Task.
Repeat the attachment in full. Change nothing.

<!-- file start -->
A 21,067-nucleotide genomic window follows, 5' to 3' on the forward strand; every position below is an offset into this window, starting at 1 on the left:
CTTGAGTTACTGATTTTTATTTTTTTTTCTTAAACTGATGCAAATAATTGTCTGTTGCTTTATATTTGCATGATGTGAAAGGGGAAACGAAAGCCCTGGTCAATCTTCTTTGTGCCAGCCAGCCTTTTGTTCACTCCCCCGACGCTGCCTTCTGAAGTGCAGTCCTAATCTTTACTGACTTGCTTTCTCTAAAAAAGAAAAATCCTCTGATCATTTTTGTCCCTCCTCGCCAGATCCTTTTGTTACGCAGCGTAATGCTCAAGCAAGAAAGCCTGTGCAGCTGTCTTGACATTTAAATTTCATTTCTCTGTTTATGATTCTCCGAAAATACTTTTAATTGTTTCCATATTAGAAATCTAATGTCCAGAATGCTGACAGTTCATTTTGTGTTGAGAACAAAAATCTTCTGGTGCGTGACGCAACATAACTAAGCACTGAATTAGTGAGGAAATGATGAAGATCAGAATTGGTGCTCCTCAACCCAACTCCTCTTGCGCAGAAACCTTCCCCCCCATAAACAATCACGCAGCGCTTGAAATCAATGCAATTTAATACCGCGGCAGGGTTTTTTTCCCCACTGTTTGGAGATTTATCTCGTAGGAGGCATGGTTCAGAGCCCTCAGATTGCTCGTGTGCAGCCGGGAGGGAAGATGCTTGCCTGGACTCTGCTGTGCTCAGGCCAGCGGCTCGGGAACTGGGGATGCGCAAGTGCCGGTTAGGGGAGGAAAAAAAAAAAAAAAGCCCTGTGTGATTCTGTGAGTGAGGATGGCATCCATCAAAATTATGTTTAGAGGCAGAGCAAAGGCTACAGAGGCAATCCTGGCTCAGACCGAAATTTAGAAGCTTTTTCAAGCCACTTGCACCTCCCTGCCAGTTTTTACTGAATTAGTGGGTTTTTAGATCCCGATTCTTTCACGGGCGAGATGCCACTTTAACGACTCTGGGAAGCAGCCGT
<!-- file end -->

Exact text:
A 21,067-nucleotide genomic window follows, 5' to 3' on the forward strand; every position below is an offset into this window, starting at 1 on the left:
CTTGAGTTACTGATTTTTATTTTTTTTTCTTAAACTGATGCAAATAATTGTCTGTTGCTTTATATTTGCATGATGTGAAAGGGGAAACGAAAGCCCTGGTCAATCTTCTTTGTGCCAGCCAGCCTTTTGTTCACTCCCCCGACGCTGCCTTCTGAAGTGCAGTCCTAATCTTTACTGACTTGCTTTCTCTAAAAAAGAAAAATCCTCTGATCATTTTTGTCCCTCCTCGCCAGATCCTTTTGTTACGCAGCGTAATGCTCAAGCAAGAAAGCCTGTGCAGCTGTCTTGACATTTAAATTTCATTTCTCTGTTTATGATTCTCCGAAAATACTTTTAATTGTTTCCATATTAGAAATCTAATGTCCAGAATGCTGACAGTTCATTTTGTGTTGAGAACAAAAATCTTCTGGTGCGTGACGCAACATAACTAAGCACTGAATTAGTGAGGAAATGATGAAGATCAGAATTGGTGCTCCTCAACCCAACTCCTCTTGCGCAGAAACCTTCCCCCCCATAAACAATCACGCAGCGCTTGAAATCAATGCAATTTAATACCGCGGCAGGGTTTTTTTCCCCACTGTTTGGAGATTTATCTCGTAGGAGGCATGGTTCAGAGCCCTCAGATTGCTCGTGTGCAGCCGGGAGGGAAGATGCTTGCCTGGACTCTGCTGTGCTCAGGCCAGCGGCTCGGGAACTGGGGATGCGCAAGTGCCGGTTAGGGGAGGAAAAAAAAAAAAAAAGCCCTGTGTGATTCTGTGAGTGAGGATGGCATCCATCAAAATTATGTTTAGAGGCAGAGCAAAGGCTACAGAGGCAATCCTGGCTCAGACCGAAATTTAGAAGCTTTTTCAAGCCACTTGCACCTCCCTGCCAGTTTTTACTGAATTAGTGGGTTTTTAGATCCCGATTCTTTCACGGGCGAGATGCCACTTTAACGACTCTGGGAAGCAGCCGT